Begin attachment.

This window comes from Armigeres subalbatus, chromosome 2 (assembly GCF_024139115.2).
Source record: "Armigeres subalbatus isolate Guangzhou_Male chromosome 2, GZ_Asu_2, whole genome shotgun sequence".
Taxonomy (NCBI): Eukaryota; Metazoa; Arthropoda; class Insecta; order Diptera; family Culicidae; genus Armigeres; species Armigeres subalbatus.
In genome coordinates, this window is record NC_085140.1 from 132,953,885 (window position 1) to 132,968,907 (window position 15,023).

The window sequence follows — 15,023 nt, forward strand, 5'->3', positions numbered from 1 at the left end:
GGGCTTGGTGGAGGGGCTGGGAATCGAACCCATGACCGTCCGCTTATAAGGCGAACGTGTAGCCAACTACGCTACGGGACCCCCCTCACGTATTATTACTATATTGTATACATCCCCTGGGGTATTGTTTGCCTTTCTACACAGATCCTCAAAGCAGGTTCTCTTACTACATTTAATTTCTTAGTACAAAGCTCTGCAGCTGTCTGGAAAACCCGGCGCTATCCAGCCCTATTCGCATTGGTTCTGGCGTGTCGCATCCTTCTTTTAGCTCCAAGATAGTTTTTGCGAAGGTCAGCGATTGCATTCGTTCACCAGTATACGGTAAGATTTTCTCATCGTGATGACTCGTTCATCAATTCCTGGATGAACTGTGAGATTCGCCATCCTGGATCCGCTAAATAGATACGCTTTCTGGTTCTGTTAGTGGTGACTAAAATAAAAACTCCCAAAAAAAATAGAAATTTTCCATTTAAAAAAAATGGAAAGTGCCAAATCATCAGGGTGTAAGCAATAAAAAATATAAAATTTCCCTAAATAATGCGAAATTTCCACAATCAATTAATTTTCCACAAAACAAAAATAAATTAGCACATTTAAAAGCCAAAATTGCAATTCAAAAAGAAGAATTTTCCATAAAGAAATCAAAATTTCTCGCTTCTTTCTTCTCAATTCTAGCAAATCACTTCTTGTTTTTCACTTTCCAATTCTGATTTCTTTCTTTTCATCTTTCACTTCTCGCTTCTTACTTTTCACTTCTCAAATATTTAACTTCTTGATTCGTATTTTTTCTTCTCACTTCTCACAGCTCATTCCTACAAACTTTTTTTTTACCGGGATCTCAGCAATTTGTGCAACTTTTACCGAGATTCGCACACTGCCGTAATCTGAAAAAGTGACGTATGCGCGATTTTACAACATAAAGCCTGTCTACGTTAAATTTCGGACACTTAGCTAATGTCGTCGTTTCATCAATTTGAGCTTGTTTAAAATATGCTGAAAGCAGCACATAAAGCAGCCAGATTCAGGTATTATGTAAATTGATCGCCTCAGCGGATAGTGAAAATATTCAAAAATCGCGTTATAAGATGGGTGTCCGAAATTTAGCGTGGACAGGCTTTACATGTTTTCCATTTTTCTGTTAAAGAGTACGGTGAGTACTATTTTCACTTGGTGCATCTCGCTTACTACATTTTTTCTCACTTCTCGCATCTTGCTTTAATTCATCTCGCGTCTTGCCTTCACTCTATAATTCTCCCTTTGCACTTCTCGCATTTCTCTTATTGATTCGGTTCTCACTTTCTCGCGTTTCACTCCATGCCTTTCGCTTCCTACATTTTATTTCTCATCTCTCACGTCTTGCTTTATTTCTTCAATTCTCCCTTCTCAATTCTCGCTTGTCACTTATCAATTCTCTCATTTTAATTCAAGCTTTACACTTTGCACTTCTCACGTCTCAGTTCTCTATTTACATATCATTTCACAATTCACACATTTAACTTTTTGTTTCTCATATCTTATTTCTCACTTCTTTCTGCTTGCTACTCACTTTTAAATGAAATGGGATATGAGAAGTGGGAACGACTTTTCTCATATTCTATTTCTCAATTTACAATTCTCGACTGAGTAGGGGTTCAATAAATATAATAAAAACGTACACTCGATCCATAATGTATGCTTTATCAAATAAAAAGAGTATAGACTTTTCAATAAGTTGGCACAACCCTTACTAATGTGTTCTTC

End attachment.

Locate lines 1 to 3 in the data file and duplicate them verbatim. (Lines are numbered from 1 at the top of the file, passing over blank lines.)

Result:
This window comes from Armigeres subalbatus, chromosome 2 (assembly GCF_024139115.2).
Source record: "Armigeres subalbatus isolate Guangzhou_Male chromosome 2, GZ_Asu_2, whole genome shotgun sequence".
Taxonomy (NCBI): Eukaryota; Metazoa; Arthropoda; class Insecta; order Diptera; family Culicidae; genus Armigeres; species Armigeres subalbatus.